Taimi Pitkanen last saw her brother Aate (AH-tay) in a Leningrad railway station in 1931. Taimi was returning to Canada from Moscow; Aate was headed for Soviet Karelia, on the border with Finland, where his skills in electricity and languages – both English and Finnish – were badly needed.
Aate never came back. Even when the dream went sour, Aate held on, writing home until, in 1941, Hitler attacked the USSR. After that, no one in Canada heard anything more of Aate Pitkanen.
Sixty years later, the discovery of his last letters – written but never mailed from a Finnish prisoner-of-war camp – reveals his fate and brings together Taimi and Alfred, the son Aate never met.
Visiting Taimi in Canada, Alfred Pitkanen learns the dramatic story of his father’s Canadian family and of “Karelia Fever,” the enthusiasm that gripped so many Finnish Canadians in the 1930s. Almost forgotten now, it lured thousands to a tragic fate in the Soviet Union.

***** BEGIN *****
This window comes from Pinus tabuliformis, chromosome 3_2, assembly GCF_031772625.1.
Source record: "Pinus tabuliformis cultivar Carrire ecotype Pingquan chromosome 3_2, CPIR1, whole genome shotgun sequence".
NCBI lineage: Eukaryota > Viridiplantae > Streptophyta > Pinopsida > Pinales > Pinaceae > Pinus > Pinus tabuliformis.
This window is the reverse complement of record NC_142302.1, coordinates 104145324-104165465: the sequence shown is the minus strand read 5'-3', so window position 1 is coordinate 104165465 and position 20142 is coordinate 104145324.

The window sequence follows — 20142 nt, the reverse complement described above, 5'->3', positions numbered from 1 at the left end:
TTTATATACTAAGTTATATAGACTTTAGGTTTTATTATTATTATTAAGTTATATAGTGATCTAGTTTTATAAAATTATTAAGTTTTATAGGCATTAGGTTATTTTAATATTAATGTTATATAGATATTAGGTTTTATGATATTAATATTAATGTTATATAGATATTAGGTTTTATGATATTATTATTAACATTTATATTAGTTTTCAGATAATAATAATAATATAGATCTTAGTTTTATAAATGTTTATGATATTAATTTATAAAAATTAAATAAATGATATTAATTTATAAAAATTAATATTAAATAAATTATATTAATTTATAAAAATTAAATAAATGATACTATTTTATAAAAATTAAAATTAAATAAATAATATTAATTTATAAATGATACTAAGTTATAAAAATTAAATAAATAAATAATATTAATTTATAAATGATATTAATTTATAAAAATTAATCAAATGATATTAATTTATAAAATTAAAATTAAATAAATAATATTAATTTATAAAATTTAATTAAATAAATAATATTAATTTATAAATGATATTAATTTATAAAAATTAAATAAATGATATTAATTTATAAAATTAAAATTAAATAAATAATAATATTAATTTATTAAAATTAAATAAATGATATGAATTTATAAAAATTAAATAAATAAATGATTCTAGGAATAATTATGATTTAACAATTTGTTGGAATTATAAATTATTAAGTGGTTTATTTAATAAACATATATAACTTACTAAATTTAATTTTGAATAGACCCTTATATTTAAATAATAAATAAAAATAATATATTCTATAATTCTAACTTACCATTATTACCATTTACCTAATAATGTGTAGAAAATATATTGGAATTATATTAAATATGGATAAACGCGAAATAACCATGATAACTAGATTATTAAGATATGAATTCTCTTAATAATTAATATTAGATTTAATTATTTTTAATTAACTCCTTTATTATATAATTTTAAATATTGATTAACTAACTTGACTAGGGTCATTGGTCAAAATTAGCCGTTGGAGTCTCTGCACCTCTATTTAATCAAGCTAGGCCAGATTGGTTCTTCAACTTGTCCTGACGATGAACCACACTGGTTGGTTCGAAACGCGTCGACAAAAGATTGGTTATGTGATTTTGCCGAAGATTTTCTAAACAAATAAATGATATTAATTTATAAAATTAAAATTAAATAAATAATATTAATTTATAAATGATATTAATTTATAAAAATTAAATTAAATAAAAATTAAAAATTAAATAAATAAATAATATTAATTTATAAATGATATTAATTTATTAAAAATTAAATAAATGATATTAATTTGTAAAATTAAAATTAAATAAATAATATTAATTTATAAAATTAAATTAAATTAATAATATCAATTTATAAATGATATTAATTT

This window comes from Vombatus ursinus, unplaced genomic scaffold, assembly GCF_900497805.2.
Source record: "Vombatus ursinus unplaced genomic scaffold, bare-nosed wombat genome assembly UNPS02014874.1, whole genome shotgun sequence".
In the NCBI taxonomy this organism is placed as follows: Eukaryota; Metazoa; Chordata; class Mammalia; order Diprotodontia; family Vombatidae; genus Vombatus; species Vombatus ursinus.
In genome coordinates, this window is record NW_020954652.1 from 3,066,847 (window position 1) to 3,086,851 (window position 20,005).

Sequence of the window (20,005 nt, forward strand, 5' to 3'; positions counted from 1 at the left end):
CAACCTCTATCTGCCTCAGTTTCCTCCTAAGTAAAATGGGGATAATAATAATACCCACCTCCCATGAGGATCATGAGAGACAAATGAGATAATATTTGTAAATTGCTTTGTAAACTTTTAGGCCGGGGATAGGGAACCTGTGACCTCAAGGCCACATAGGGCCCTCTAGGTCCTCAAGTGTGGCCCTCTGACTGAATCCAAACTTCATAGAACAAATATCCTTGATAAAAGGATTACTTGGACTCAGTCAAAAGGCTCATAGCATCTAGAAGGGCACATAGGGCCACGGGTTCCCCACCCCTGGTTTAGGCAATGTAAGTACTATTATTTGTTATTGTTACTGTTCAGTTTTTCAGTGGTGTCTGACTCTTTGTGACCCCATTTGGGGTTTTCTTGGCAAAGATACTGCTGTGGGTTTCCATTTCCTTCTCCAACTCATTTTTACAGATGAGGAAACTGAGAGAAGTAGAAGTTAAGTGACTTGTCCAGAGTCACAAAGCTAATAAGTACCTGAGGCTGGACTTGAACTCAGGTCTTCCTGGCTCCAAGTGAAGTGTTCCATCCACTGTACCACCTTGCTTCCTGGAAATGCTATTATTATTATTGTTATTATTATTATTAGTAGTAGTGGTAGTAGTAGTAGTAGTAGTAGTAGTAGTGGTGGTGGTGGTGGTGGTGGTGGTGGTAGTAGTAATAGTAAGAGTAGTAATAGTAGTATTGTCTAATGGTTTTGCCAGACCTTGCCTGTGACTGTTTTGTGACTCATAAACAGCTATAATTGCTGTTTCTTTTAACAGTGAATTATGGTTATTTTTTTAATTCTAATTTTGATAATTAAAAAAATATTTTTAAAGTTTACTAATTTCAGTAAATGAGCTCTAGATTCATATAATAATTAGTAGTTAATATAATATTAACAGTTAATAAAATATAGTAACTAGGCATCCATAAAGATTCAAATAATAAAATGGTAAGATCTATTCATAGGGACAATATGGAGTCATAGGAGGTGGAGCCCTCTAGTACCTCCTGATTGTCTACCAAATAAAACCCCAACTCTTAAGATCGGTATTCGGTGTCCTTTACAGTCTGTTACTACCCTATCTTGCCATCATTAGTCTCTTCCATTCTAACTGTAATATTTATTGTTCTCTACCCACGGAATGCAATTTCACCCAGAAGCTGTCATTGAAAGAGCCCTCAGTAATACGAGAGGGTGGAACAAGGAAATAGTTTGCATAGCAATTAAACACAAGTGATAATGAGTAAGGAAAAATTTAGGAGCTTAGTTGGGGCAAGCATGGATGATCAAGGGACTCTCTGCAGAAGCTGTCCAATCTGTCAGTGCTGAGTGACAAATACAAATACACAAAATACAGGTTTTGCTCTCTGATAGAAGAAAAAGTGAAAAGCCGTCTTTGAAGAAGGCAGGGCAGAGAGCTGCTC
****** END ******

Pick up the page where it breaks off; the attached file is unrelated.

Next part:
Alfred Pitkanen follows his father’s journey from Thunder Bay, Ontario, to Karelia, from a young communist pioneer to a ski champion in the USSR to Soviet spy in World War Two. With him we learn Aate’s fate and the story of one of the great dreams of the Twentieth Century.
“Maybe it’s because of my own Finnish background and because of the turbulent, polarized political situation today, but I found Letters from Karelia to the most dramatic documentary film I’ve ever seen”
Oren Tikkanen, New World Finn, Spring 2005.